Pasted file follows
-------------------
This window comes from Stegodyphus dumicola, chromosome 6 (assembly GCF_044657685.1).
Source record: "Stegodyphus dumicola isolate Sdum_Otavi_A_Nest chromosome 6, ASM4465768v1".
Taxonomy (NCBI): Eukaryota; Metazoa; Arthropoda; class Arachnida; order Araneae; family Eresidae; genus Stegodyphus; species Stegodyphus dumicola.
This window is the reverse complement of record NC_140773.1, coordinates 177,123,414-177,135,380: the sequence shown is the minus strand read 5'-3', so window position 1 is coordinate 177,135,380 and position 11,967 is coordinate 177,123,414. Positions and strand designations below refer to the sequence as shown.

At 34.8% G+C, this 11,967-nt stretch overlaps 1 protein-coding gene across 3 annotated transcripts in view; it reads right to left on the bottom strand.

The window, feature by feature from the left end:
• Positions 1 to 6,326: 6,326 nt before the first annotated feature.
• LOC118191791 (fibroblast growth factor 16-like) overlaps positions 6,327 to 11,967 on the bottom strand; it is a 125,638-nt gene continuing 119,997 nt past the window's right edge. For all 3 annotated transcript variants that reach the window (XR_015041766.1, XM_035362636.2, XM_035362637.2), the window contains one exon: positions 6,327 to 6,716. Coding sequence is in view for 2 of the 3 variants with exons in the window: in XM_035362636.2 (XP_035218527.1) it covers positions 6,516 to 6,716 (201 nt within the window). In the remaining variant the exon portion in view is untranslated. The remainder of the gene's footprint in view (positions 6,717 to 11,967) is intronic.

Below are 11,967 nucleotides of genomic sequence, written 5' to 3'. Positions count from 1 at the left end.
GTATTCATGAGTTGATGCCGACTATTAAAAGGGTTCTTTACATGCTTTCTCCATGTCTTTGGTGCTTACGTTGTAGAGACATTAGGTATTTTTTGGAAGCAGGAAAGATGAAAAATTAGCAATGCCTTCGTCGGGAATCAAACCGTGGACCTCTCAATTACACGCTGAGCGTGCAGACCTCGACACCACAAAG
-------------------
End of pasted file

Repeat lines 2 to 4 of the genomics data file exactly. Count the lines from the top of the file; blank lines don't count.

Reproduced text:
Source record: "Stegodyphus dumicola isolate Sdum_Otavi_A_Nest chromosome 6, ASM4465768v1".
Taxonomy (NCBI): Eukaryota; Metazoa; Arthropoda; class Arachnida; order Araneae; family Eresidae; genus Stegodyphus; species Stegodyphus dumicola.
This window is the reverse complement of record NC_140773.1, coordinates 177,123,414-177,135,380: the sequence shown is the minus strand read 5'-3', so window position 1 is coordinate 177,135,380 and position 11,967 is coordinate 177,123,414. Positions and strand designations below refer to the sequence as shown.